• Publications
  • Influence
Dyslexic Children Are Confronted with Unstable Binocular Fixation while Reading
Besides documented phoneme processing disorders, visual/ocular motor imperfections may exist in dyslexics that lead to fixation instability and thus, to instability of the letters or words during reading; such instability may perturb fusional processes and might – in part - complicate letter/word identification.
Measurement of refractive error and accommodation with the photorefractor PowerRef II
The infrared photorefractor PowerRef II (PR II; PlusoptiX AG, Nürnberg, Germany) used in this study did not provide a continuous stream of data and the specified sampling frequency of 25 Hz was rarely realized.
The Pupil Reflects Motor Preparation for Saccades – Even before the Eye Starts to Move
Saccade latencies across all tasks predicted the magnitude of pupil dilations post hoc: the longer the saccade latency the smaller the pupil dilation before the eye actually began to move.
Binocular Advantages in Reading
Objective vs subjective measurements of dark vergence
The nonius test is sufficient for a subjective estimation of dark vergence and found similar results with both methods in repeated tests in two sessions, indicating consistency in measures of phoria and fixation disparity.
Individual differences in binocular coordination are uncovered by directly comparing monocular and binocular reading conditions.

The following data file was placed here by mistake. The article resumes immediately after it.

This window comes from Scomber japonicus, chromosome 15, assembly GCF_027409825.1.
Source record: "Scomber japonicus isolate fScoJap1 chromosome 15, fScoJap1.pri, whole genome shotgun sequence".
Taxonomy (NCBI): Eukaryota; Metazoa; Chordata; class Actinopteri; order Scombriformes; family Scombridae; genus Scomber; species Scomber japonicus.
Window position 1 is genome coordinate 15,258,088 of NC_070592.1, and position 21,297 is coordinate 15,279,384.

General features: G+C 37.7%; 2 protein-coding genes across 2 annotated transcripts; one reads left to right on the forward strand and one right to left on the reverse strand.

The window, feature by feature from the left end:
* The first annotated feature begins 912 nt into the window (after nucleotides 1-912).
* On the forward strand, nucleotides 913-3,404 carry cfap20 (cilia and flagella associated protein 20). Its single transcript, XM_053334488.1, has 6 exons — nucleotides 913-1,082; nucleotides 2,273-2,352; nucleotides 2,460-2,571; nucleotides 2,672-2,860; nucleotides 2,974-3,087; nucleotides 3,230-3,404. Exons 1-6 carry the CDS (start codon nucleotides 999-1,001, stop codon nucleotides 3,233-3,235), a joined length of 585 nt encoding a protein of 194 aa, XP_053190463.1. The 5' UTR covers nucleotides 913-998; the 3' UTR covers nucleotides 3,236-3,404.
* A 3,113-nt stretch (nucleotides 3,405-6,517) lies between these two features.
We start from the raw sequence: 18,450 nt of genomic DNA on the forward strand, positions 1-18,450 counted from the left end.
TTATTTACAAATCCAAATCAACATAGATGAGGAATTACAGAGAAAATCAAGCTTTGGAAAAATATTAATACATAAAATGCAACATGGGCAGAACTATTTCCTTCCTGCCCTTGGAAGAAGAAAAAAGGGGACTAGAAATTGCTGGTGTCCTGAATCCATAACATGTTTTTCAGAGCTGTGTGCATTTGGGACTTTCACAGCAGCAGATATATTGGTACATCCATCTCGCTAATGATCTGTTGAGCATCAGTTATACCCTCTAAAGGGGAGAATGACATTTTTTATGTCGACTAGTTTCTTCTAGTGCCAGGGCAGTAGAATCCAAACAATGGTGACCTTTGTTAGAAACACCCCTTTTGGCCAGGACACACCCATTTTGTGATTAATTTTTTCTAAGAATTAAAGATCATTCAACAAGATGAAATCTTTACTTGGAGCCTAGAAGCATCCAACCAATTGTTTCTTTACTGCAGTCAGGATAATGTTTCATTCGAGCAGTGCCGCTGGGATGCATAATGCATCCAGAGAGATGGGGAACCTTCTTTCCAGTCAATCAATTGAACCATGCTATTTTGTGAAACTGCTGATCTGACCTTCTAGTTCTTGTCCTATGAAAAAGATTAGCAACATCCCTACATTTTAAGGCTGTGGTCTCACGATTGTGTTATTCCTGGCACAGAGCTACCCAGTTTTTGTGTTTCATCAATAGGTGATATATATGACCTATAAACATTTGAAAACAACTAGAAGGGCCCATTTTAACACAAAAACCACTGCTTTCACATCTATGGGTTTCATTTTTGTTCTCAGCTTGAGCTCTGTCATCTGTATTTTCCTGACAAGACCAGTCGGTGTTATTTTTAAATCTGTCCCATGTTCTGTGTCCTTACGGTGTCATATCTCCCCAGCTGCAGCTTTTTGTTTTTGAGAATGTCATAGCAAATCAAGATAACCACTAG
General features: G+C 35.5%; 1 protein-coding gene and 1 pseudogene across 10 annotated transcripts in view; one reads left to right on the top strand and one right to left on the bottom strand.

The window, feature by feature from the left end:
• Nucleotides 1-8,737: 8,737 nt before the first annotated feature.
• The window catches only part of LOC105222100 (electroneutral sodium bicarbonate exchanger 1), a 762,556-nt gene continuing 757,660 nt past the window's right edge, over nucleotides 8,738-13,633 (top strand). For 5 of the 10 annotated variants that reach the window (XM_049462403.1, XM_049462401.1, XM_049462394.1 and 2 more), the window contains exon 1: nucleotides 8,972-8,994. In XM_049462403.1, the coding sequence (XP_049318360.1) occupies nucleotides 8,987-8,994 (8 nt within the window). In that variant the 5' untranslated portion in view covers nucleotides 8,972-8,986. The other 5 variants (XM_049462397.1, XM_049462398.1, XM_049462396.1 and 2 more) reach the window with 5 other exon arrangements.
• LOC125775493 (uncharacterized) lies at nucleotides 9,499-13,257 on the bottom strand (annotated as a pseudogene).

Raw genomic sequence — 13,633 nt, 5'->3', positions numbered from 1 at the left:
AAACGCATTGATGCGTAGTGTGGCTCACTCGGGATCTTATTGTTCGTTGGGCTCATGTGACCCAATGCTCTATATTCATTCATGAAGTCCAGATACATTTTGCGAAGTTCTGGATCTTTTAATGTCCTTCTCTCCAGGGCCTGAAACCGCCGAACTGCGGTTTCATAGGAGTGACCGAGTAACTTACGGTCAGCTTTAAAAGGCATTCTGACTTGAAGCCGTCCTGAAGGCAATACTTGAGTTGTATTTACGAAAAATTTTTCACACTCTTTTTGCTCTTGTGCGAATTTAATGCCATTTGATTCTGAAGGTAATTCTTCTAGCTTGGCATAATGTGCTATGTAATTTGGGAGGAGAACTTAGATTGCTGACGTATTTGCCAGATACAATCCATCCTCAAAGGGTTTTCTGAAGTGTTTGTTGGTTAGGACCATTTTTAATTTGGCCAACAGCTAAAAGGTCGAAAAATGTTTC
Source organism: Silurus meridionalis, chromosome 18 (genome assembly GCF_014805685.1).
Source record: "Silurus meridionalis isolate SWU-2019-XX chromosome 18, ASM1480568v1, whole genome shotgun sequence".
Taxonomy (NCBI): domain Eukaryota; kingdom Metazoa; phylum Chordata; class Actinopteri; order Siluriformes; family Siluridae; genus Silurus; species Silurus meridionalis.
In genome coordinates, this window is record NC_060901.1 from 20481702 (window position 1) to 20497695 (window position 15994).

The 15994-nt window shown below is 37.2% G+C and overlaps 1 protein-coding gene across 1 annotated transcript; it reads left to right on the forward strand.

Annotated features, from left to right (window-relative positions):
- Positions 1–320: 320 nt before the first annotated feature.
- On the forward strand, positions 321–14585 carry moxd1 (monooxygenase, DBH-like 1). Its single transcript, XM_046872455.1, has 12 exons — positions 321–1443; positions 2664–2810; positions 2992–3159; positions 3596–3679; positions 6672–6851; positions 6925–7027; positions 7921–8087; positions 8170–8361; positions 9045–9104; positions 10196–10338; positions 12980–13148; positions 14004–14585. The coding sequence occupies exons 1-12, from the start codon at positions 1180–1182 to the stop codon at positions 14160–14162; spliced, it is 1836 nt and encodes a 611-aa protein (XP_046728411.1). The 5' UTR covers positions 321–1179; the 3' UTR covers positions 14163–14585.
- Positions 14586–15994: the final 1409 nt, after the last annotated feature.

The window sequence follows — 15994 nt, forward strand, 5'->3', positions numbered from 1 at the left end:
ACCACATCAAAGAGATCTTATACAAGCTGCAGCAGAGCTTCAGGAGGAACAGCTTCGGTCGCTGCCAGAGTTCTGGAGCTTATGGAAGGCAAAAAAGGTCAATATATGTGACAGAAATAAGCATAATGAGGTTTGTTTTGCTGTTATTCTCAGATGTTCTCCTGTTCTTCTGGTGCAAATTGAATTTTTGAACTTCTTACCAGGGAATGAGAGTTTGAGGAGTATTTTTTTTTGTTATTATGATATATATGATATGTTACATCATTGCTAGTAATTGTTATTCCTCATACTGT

Evaluated systematically binocular coordination during a reading task by comparing binocular and monocular reading, and considering the potential effects of individual heterophoria and eye dominance found some vergence adjustments are driven actively by fusional processes.
Periodic letter strokes within a word affect fixation disparity during reading.
The similarity in shape between the neighboring strokes of component letters, as measured by the first peak in the horizontal auto-correlation of the images of the words, was found to be associated with a smaller minimum fixation disparity and a longer overall fixation duration.
Does Text Contrast Mediate Binocular Advantages in Reading?
It was found that word identification processes during reading were qualitatively different in monocular reading compared with effects observed when text was read with substantially reduced contrast, and a reasonable conclusion was that a reduction in contrast is not the (primary) factor that mediates less efficient lexical processing under monocularReading.
Microsaccades under monocular viewing conditions
The statistical properties of microsaccades under monocular stimulation conditions were checked and found no indication for specific interactions for monocularly detected small saccades, which might be present if they were based on a monocular physiological activation mechanism.